Sometimes, though, we do not have a choice. I learned a little about the difficulty and the reward of individual repentance when I was first starting out in the parish ministry. More than a decade ago, I served my internship in congregation of about three hundred members. I was in my late twenties and full of energy and enthusiasm. I was committed to the ministry and learning how to be a good minister. I was filled with what the poet Kenneth Rexroth used to call “the wisdom of youth,” which is to say I did not take criticism particularly well. When confronted by someone with something they were unhappy about my tendency was to become defensive. I would try to explain my actions rather than work to correct them.

Predictably, this pattern did not serve me well. Everything came to a head during my mid-point evaluation. My internship committee, and supervising minister, sat me down and told me that people had very mixed feelings about my tenure as congregational intern. In general, I was liked and my commitment to Unitarian Universalism and the ministry was palpable. However, there was a segment in the congregation who felt that I ignored them and did not tend to their needs.

Specifically, I was told that many of the congregational elders, particularly those who were women, felt that I did not pay enough attention to them. My first reaction on hearing this was to deny that it was true. I thought I paid attention to everyone. The conversation proceeded, I dug in my heels. I refused to accept the criticism. This only made matters worse. The internship committee grew frustrated with me. And then my supervising minister managed to shift the discussion from the abstract to the concrete. She named a particular behavior: my preference for talking with people around my own age during coffee hour. And she reported her observation that she had seen me turn away, on more than one occasion, from a woman in their seventies or eighties, to chat with someone in their twenties or thirties.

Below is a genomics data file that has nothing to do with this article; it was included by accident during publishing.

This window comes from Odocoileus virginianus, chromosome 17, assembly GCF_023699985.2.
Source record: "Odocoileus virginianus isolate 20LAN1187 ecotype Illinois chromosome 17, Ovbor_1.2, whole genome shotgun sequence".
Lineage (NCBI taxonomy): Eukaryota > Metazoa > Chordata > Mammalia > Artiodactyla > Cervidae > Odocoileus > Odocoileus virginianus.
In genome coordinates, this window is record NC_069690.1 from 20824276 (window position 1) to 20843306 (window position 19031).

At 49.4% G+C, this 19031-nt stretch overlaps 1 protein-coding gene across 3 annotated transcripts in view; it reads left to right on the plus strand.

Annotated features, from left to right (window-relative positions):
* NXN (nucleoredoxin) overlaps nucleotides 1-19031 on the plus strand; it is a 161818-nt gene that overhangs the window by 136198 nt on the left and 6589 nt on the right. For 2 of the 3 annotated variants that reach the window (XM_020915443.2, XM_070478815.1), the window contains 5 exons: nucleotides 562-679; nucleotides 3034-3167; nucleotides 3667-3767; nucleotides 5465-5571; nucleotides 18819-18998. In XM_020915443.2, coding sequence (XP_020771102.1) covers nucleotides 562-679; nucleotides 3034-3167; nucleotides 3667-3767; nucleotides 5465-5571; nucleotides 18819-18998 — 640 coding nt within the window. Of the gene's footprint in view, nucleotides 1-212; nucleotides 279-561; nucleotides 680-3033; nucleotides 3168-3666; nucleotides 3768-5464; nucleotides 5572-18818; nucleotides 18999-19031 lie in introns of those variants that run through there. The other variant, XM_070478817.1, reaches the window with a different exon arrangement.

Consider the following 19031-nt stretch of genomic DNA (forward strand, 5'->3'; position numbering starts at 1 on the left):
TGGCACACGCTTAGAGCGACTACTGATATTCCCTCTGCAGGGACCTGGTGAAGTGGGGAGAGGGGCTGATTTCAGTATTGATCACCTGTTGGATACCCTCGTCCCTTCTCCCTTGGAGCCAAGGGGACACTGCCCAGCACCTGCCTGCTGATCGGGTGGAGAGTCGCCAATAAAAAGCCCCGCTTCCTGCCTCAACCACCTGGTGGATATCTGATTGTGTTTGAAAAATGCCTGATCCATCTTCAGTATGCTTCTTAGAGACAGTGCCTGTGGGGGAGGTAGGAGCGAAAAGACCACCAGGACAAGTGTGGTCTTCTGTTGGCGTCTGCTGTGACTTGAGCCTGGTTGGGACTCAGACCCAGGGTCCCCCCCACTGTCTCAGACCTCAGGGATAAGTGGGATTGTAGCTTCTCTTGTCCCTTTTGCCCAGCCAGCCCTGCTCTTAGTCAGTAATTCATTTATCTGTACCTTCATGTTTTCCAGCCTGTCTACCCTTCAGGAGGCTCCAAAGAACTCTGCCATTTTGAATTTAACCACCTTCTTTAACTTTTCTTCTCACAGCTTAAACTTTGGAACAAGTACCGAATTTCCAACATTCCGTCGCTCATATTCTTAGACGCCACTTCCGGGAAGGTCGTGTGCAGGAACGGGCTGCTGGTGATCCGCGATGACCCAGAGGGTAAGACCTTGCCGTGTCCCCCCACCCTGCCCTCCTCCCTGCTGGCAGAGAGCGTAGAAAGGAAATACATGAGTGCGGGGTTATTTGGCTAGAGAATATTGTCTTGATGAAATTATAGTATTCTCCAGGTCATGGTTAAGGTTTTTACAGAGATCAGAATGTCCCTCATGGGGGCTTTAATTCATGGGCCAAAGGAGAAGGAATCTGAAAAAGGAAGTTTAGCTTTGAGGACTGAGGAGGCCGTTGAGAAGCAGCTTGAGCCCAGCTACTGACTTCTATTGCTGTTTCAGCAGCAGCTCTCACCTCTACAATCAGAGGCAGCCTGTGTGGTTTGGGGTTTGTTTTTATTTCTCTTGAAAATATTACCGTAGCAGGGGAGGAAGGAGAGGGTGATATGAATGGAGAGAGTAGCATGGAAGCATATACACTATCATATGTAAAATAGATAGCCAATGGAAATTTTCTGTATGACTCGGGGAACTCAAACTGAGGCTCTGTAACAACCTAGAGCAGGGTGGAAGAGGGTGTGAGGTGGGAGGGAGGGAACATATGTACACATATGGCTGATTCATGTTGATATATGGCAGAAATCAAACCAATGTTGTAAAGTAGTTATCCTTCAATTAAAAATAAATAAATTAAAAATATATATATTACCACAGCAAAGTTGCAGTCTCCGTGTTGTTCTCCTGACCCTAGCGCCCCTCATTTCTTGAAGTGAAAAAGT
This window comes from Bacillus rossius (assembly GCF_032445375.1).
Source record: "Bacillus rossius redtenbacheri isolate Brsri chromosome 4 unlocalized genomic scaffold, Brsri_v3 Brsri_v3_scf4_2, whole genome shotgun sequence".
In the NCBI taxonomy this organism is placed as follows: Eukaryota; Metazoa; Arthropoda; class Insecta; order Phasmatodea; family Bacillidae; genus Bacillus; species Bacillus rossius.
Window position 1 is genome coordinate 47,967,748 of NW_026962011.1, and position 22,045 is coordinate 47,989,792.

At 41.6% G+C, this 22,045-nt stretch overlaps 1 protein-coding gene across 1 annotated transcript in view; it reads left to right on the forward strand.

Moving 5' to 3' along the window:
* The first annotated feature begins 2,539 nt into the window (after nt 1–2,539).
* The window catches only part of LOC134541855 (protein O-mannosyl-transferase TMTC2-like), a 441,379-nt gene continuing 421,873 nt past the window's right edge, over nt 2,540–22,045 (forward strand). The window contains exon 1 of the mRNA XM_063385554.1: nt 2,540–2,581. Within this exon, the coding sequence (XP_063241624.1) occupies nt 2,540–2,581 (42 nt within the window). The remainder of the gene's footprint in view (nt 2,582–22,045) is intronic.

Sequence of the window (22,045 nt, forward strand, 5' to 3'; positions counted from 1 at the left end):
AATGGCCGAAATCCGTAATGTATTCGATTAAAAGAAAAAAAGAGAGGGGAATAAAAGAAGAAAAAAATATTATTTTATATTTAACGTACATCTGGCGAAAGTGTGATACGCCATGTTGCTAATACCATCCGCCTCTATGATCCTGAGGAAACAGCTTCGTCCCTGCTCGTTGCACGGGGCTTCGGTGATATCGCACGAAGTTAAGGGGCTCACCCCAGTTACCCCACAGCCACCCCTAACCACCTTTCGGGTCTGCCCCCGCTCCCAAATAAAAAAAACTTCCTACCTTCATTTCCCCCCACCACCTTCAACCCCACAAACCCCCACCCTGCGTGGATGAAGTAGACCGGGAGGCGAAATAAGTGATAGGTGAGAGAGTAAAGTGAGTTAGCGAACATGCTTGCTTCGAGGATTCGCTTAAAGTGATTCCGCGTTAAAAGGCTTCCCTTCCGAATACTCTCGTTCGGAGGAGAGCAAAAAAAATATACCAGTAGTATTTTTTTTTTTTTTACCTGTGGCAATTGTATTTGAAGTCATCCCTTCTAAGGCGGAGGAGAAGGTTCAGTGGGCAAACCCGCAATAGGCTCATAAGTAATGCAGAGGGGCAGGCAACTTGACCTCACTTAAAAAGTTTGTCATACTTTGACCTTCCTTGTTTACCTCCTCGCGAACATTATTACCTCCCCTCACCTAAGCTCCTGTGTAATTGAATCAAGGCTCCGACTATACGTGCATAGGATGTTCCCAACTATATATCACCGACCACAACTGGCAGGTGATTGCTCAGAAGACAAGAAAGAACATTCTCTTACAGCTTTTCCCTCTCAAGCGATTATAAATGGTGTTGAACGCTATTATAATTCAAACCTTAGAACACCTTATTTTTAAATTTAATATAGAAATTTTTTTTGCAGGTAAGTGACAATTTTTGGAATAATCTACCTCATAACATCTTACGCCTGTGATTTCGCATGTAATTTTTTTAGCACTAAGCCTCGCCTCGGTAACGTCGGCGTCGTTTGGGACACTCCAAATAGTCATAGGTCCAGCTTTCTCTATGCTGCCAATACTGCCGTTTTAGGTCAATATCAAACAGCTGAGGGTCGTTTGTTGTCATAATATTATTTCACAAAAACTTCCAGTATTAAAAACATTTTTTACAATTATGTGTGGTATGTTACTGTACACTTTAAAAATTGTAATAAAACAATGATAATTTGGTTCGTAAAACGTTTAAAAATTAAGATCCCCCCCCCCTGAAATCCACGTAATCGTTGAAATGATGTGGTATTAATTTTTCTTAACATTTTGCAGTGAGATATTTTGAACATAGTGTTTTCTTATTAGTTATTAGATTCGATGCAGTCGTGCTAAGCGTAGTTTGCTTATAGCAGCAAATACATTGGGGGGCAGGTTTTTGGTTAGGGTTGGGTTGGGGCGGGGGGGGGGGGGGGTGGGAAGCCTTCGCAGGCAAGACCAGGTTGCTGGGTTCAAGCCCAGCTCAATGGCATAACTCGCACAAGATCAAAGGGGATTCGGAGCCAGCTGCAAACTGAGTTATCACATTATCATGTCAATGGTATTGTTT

I recognized the truth in what she said. I was crestfallen. I think I might have sat in stunned silence for a couple of moments. Then the minister suggested a path towards correcting my behavior. She urged me to go and visit the women who I had ignored. I did. And over the course of a few months and a series of coffees and home visitations I repaired relationships with my congregants. I also came to understand how my own behavior fell into the larger patterns of behavior within a misogynistic culture that often renders women over a particular age invisible.

This is a painful subject and my behavior around it should not be understood in anyway as perfect. I share my story not to illustrate how great I am but rather to draw attention to the relationship between individual and collective sin and the practice of repentance. Sin, again, can be understood as those actions and beliefs that prevent people from recognizing their fundamental kinship as human beings. Collective sin, in my story unconscious misogyn, fed individual sin, the failure to develop relationships with some of the women in the congregation. Repentance required recognizing my own patterns of behavior, and trying to understand how they fit into social practices, and changing how I acted.

Sin and repentance are not frameworks that religious liberals like to use. Our religious ancestors rejected the idea that human beings were innately wicked--which is sometimes called the doctrine of original sin. Instead, we favor the teaching that each of us is born with potential to inflict harm upon ourselves and each other and at, the same time, reach great moral heights. William Ellery Channing liked to tell people that each of us contains the likeness to God. He believed that when we focused our attention rightly and committed to lives of right action we could discover that likeness within and approach spiritual perfection. Channing thought that this was what Jesus had done and he urged others to do likewise.

The emphasis on the innate potential within has often caused religious liberals to downplay sin or the need for repentance. I suspect that since we historically have believed that human perfection is possible we sometimes have committed the error of thinking that we ourselves are perfect. If anything, the path towards uncovering what our Quaker friends have called the inner light lies through developing an understanding of those larger systems and individual actions that keep us continually building false walls between each other. It is only through examining our mistakes and attempting to correct our actions that we can make progress as either individuals or a society.